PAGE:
The redevelopment of Northwest Dayton’s Good Samaritan Hospital took another step forward this week. Premier Health and Dayton officials have announced a new nonprofit organization and board to oversee the project. The city and Premier are also contributing a combined $30 million towards redevelopment at the 13-acre hospital campus and in the surrounding area.
Premier president and CEO Mary Boosalis says the vision for Good Samaritan's future includes new housing, businesses, educational services and other ideas gathered in community meetings with nearly 600 Dayton residents over the last year.
“The neighbors wanted to see something that promotes wellness and health," she says. "You know, obviously, we’ve made the decision on not having an acute-care hospital, but more, how do you maintain wellness. The design of whatever goes on there should have some orientation around that intent.”
See the plan at Phoenix Next.
The vision does not include a new full-service hospital, something for which the grassroots west side Clergy Community Coalition has long advocated.
"The reality is that that will not result in a brick-and-mortar facility, not a hospital or medical center, not a freestanding emergency center or facility, like what Premier is building all up and down I-75," says the coalition's Rev. Rockney Carter from Zion Baptist Church. "I was saddened by that."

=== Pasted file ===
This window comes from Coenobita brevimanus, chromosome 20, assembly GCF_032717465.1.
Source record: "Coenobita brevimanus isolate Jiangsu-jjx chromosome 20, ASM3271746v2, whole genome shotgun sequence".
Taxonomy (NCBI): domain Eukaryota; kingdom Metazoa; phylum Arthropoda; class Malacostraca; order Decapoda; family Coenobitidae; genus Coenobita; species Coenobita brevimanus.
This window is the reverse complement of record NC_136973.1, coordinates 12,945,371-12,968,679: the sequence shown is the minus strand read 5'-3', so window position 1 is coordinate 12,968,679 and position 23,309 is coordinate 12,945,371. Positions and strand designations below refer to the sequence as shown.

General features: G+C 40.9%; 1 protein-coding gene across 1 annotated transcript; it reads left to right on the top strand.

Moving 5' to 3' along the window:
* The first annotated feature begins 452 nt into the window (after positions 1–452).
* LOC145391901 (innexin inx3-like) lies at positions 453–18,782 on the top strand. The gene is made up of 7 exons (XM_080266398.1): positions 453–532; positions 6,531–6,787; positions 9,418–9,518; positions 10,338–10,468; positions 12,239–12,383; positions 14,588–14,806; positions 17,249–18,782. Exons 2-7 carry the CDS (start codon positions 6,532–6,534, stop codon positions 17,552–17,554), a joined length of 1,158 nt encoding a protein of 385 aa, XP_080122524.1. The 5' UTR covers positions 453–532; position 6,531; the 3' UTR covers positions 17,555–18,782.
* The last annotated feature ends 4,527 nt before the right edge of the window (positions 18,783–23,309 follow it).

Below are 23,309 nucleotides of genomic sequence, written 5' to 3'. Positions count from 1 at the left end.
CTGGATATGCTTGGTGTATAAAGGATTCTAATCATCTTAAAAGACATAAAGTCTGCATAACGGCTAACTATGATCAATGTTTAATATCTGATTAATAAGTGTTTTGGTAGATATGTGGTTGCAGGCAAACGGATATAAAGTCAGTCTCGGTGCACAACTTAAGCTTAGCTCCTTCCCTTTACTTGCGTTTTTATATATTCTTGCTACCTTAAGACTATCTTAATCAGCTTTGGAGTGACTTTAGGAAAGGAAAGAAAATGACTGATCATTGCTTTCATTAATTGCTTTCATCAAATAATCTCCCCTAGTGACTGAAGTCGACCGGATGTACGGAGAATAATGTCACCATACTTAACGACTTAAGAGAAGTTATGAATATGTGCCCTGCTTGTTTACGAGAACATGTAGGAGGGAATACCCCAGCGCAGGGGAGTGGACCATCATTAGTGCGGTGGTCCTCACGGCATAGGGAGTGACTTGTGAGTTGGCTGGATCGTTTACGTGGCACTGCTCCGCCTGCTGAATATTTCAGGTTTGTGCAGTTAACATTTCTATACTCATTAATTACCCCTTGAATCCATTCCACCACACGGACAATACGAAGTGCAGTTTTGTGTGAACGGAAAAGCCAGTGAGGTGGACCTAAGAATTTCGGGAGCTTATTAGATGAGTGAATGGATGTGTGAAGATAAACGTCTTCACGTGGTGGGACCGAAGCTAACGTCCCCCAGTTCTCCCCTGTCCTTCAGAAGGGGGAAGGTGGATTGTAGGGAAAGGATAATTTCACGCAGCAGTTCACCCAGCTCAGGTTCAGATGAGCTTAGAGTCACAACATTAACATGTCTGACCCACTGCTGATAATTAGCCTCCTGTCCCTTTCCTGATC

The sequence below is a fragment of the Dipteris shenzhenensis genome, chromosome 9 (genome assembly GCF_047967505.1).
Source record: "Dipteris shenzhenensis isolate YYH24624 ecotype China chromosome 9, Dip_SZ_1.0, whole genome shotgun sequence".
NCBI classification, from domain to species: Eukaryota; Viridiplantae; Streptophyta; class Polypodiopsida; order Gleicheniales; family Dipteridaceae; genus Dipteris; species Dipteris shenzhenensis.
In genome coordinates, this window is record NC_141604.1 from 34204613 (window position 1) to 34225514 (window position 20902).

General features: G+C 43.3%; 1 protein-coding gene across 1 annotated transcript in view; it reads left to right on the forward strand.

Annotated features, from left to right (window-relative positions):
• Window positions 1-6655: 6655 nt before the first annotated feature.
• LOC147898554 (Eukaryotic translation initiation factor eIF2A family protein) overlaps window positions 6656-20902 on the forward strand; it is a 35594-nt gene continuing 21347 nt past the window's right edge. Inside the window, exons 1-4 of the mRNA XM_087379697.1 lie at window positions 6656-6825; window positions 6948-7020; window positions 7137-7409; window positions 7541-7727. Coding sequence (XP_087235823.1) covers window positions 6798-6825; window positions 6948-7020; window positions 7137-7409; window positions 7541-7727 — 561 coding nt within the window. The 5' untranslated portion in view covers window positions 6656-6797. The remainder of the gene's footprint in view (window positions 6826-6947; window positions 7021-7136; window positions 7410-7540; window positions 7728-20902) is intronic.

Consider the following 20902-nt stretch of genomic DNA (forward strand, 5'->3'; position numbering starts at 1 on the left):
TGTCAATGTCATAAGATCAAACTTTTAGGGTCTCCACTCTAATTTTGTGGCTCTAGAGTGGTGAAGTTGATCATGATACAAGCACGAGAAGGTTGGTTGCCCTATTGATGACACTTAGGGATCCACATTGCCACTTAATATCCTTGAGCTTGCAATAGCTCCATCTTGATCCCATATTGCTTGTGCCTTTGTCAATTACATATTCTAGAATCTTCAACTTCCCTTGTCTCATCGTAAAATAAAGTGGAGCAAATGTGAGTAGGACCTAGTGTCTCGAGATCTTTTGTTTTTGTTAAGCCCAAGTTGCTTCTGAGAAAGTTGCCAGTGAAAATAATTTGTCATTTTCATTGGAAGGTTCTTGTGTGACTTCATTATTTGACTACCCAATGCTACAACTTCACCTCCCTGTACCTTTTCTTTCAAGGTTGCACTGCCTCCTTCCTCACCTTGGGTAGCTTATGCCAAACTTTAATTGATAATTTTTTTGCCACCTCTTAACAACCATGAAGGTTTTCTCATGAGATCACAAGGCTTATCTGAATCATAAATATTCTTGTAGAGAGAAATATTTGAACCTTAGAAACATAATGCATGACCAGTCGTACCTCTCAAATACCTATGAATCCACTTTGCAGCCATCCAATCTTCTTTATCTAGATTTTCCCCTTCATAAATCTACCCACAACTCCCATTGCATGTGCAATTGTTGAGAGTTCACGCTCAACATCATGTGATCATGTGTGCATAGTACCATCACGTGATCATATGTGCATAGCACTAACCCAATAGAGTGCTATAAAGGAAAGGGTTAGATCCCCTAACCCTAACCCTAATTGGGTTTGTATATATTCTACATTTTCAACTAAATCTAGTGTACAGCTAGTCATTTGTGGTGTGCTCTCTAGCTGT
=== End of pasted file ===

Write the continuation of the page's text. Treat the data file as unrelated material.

In 2018, the coalition filed a federal civil-rights complaint alleging Good Sam’s closure amounts to discrimination. A Health and Human Services Department investigation into the complaint is ongoing.
Still, Carter cheered the city's and Premier's investment, designed to spur additional investments and business partnerships. He says the coalition will continue to push for more medical care on the west side.
Premier maintains the closure of the aging Good Sam complex was necessary and part of a larger consolidation trend in health care across the country.
The decades-old hospital shut down last summer. Demolition of the site is underway.
Premier officials say its removal should be completed by the end of March, 2020.
The new nonprofit, Phoenix Next Dayton, will form a new oversight board that's expected to meet in January, 2020. Members will include City Manager Shelley Dickstein, Dayton Planning and Community Development Director Todd Kinskey, Eloise Broner and Patrick Ray from Premier Health, and community members Sister Carol Bauer and Belinda Matthews Stenson.
“We have listened carefully to the opinions of more than 500 people who care deeply about what the next chapter looks like for these neighborhoods and how it will unfold,” Broner, who will chair the nonprofit board, said in a statement. “We have very much appreciated their input, which will help inform our ongoing redevelopment efforts for years to come.”